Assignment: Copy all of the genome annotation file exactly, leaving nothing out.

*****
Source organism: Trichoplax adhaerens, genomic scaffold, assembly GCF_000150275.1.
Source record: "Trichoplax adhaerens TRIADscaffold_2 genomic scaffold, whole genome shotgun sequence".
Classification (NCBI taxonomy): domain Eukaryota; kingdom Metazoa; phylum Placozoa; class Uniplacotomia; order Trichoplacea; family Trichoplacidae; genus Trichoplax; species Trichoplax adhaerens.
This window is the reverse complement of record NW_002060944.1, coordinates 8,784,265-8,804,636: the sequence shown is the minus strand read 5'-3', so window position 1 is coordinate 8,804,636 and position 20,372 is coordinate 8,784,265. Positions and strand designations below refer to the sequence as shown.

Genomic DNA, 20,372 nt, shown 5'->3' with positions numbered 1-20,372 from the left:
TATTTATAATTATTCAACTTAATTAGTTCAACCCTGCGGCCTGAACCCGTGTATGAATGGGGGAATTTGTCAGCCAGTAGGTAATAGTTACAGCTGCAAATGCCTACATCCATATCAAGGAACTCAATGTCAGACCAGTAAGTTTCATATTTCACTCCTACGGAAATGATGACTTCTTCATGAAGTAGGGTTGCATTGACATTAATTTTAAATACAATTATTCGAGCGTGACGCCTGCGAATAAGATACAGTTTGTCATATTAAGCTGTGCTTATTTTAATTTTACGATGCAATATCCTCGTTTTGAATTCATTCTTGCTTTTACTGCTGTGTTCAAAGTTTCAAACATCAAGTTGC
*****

Source organism: Trichoplax adhaerens, genomic scaffold, assembly GCF_000150275.1.
Source record: "Trichoplax adhaerens TRIADscaffold_2 genomic scaffold, whole genome shotgun sequence".
Classification (NCBI taxonomy): domain Eukaryota; kingdom Metazoa; phylum Placozoa; class Uniplacotomia; order Trichoplacea; family Trichoplacidae; genus Trichoplax; species Trichoplax adhaerens.
This window is the reverse complement of record NW_002060944.1, coordinates 8,784,265-8,804,636: the sequence shown is the minus strand read 5'-3', so window position 1 is coordinate 8,804,636 and position 20,372 is coordinate 8,784,265. Positions and strand designations below refer to the sequence as shown.

Genomic DNA, 20,372 nt, shown 5'->3' with positions numbered 1-20,372 from the left:
TATTTATAATTATTCAACTTAATTAGTTCAACCCTGCGGCCTGAACCCGTGTATGAATGGGGGAATTTGTCAGCCAGTAGGTAATAGTTACAGCTGCAAATGCCTACATCCATATCAAGGAACTCAATGTCAGACCAGTAAGTTTCATATTTCACTCCTACGGAAATGATGACTTCTTCATGAAGTAGGGTTGCATTGACATTAATTTTAAATACAATTATTCGAGCGTGACGCCTGCGAATAAGATACAGTTTGTCATATTAAGCTGTGCTTATTTTAATTTTACGATGCAATATCCTCGTTTTGAATTCATTCTTGCTTTTACTGCTGTGTTCAAAGTTTCAAACATCAAGTTGC